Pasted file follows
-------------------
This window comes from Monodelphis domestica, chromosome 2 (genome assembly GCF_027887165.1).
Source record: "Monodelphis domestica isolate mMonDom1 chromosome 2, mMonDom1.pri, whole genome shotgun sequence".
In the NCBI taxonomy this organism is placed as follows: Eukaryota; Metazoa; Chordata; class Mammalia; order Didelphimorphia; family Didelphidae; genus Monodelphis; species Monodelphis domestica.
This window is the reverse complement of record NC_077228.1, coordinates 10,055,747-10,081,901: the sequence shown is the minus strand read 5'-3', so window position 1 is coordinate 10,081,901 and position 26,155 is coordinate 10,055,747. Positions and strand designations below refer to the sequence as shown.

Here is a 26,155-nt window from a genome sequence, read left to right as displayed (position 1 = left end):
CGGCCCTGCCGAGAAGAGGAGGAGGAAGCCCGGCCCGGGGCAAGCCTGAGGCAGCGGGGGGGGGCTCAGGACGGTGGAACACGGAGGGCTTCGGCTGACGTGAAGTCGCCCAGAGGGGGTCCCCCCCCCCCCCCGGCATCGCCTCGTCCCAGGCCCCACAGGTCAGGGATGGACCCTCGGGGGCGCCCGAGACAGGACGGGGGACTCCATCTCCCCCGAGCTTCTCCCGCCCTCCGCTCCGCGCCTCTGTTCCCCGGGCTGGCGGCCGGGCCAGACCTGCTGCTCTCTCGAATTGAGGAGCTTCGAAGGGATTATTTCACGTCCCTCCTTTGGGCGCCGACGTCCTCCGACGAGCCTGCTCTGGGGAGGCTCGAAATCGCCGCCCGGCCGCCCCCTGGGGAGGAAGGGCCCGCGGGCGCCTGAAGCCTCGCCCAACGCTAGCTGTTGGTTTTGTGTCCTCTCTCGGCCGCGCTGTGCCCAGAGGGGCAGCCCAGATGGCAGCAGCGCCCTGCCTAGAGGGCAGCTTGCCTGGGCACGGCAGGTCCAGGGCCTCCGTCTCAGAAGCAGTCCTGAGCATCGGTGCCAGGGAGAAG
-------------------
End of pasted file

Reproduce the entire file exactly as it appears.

This window comes from Monodelphis domestica, chromosome 2 (genome assembly GCF_027887165.1).
Source record: "Monodelphis domestica isolate mMonDom1 chromosome 2, mMonDom1.pri, whole genome shotgun sequence".
In the NCBI taxonomy this organism is placed as follows: Eukaryota; Metazoa; Chordata; class Mammalia; order Didelphimorphia; family Didelphidae; genus Monodelphis; species Monodelphis domestica.
This window is the reverse complement of record NC_077228.1, coordinates 10,055,747-10,081,901: the sequence shown is the minus strand read 5'-3', so window position 1 is coordinate 10,081,901 and position 26,155 is coordinate 10,055,747. Positions and strand designations below refer to the sequence as shown.

Here is a 26,155-nt window from a genome sequence, read left to right as displayed (position 1 = left end):
CGGCCCTGCCGAGAAGAGGAGGAGGAAGCCCGGCCCGGGGCAAGCCTGAGGCAGCGGGGGGGGGCTCAGGACGGTGGAACACGGAGGGCTTCGGCTGACGTGAAGTCGCCCAGAGGGGGTCCCCCCCCCCCCCCGGCATCGCCTCGTCCCAGGCCCCACAGGTCAGGGATGGACCCTCGGGGGCGCCCGAGACAGGACGGGGGACTCCATCTCCCCCGAGCTTCTCCCGCCCTCCGCTCCGCGCCTCTGTTCCCCGGGCTGGCGGCCGGGCCAGACCTGCTGCTCTCTCGAATTGAGGAGCTTCGAAGGGATTATTTCACGTCCCTCCTTTGGGCGCCGACGTCCTCCGACGAGCCTGCTCTGGGGAGGCTCGAAATCGCCGCCCGGCCGCCCCCTGGGGAGGAAGGGCCCGCGGGCGCCTGAAGCCTCGCCCAACGCTAGCTGTTGGTTTTGTGTCCTCTCTCGGCCGCGCTGTGCCCAGAGGGGCAGCCCAGATGGCAGCAGCGCCCTGCCTAGAGGGCAGCTTGCCTGGGCACGGCAGGTCCAGGGCCTCCGTCTCAGAAGCAGTCCTGAGCATCGGTGCCAGGGAGAAG